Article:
In this first of a four-part series, we will explore the personal style aptly named "Instinct". If you haven't already taken the short assessment, check out the post, download the form and determine your personal style. Even if Instinct is not your dominant style, you may want to keep reading - chances are, you know someone who is an "Instinct" type.
People whose dominant personal style is Instinct are typically highly creative, “out of the box” thinkers who can always be counted on to come up with new ideas and think on their feet. They tend to be quick-witted, good communicators, smooth networkers and highly sociable. At times, they may come across as self-focused, irresponsible, impatient or untrustworthy. Their ability to influence others is a key strength, as are their energy, adaptability, and playfulness. They are adventurers, free-spirits, and risk-takers. Some possible careers for Instinct types are sales manager, real estate agent, party planner, musician, lobbyist, marketer or chef. It's not an exact comparison, but the most similar MBTI types are ESFP, ISFP, ESTP and ISTP, although others are possible.
What this means for making choices
The most notable thing about the way Instinct types make decisions is that they do not need many details - they focus on the big picture and make quick decisions. Instinct types are true to their names when it comes to decisions – they are instinctive! They can trouble-shoot issues very quickly and take action before others realize there is a problem.
Another key thing to know about their decision process is that unlike Logic and Responsibility types in particular, they do not typically fear making mistakes. They welcome change and take any failures or setbacks in stride. This also means they seldom look back or spend time regretting past choices. Unfortunately this means they may not learn from their mistakes and may miss chances to apologize or make amends for when they hurt others with their choices.
They get bored easily, thrive on stimulation, and like to make things happen. This leads to choices that on the positive side can be adventurous and fun, but on the negative side, could be chaotic and risky. More than any other type, they usually suffer from FOMO (fear of missing out), which has a huge impact on their choices. They do not want to sit around and discuss things, they do not want to plan and they do not want anyone to slow them down.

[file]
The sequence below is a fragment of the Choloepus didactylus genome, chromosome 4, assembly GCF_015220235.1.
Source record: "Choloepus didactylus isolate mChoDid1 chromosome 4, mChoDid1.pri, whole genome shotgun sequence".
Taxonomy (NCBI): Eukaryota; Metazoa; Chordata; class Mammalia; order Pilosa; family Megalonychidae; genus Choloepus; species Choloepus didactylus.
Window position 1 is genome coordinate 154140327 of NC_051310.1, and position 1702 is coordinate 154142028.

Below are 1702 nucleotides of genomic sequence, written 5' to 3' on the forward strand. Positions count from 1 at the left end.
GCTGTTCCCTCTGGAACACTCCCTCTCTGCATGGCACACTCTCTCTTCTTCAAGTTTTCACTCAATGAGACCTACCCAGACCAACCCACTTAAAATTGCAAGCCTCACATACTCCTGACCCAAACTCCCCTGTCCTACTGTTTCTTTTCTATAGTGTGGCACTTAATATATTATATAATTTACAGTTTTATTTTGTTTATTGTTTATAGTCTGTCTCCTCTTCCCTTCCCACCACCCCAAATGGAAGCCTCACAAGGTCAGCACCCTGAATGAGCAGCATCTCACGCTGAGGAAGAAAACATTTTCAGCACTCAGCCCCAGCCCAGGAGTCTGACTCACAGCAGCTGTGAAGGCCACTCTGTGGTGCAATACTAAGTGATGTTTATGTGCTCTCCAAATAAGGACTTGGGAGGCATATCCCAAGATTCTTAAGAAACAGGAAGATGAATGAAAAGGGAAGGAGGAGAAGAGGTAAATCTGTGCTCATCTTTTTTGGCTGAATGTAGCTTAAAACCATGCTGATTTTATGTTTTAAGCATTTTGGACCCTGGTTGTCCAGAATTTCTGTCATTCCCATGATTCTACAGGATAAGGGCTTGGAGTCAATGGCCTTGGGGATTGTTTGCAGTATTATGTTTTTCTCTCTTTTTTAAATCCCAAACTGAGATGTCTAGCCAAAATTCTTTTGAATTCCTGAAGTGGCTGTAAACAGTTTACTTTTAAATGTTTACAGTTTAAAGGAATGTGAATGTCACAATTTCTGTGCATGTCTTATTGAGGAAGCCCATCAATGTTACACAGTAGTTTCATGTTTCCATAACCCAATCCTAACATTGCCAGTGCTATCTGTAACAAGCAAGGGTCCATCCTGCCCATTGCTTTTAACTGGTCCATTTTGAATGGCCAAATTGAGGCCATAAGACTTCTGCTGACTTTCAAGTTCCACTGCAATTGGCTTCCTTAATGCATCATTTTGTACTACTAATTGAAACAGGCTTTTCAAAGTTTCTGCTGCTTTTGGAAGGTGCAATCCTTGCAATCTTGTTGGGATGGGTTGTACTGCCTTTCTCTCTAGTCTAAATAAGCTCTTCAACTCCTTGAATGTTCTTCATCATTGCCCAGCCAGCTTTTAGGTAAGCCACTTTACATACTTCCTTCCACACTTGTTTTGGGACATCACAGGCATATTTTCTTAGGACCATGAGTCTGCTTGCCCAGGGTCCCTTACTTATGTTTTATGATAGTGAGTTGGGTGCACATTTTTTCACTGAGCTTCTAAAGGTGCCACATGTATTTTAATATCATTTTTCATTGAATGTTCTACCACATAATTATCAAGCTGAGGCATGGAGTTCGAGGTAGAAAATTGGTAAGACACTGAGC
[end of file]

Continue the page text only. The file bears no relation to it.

Their choices can hurt the feelings of Cooperation types, and frustrate the heck out of Logic and Responsibility types because of the lack of thought and structure they need to make a decision.
They tend to live in the “here and now”, so their choices may have a short-term focus. This can be admirable, as they definitely embrace life and live it to the fullest every day. However, on the flip side, they don’t always take the future into account and can make choices that are short-sighted and create problems in the long term.
Decision challenges to conquer
Difficulty in predicting or ignoring how current choices will affect their futures
Impatience with others who want to talk about plans or think things through
Changing their mind suddenly and going in a different direction without considering consequences
What about Introversion/Extroversion?
eInstinct: Extroverted Instinct
Many Instinct types come across as extroverted simply because they are always on the go and in the center of activity. Most often that means they are with other people – recruiting others to participate in activities, negotiating and convincing others to do something, and often doing several things at once. Very often, they do fall on the E side of the spectrum.
iInstinct: Introverted Instinct
Due to the very nature of the Instinct type, it can be difficult to spot an iInstinct – but they are out there. They may still spend time in the center of activity, but at the end of the day, they will seek out alone time to recharge. You might also find them participating in adventurous, stimulating or fun activities (e.g., concerts, rock climbing, video games) alone.
Advice for the care and feeding of an Instinct type
Instinct types are not likely to plan or think things through carefully – help them by posing questions and providing high-level structure to guide them in the right direction
Try not to overwhelm them with details. Give them only the most important, high-level information they need to move forward
Take advantage of their ability to lead others through chaotic or difficult situations. They are amazingly good at ignoring the noise and getting to the cause of a problem and solving it
Give them feedback. They will not take it personally and will welcome it, even if it is critical
Stand back and appreciate them for the fun, entertaining, energetic and spontaneous people they are
Do not: Force them to adhere to a strict schedule or structure, or make them spend any more time on detail and planning than is necessary
If your type is Logic or Responsibility, be extra careful that your attention to details and structure doesn’t turn off an Instinct type and try not to get too irritated with them when they behave unpredictably
Are you an Instinct type? Do you think this describes you?
Remember, there is no best “type”, each has its own strengths and weaknesses when it comes to making good choices. We can have feelings and display behaviors that align with any or all of these styles, depending on the situation. The key is to understand what are the predominant personality characteristics driving your decisions and use it to make amazing choices!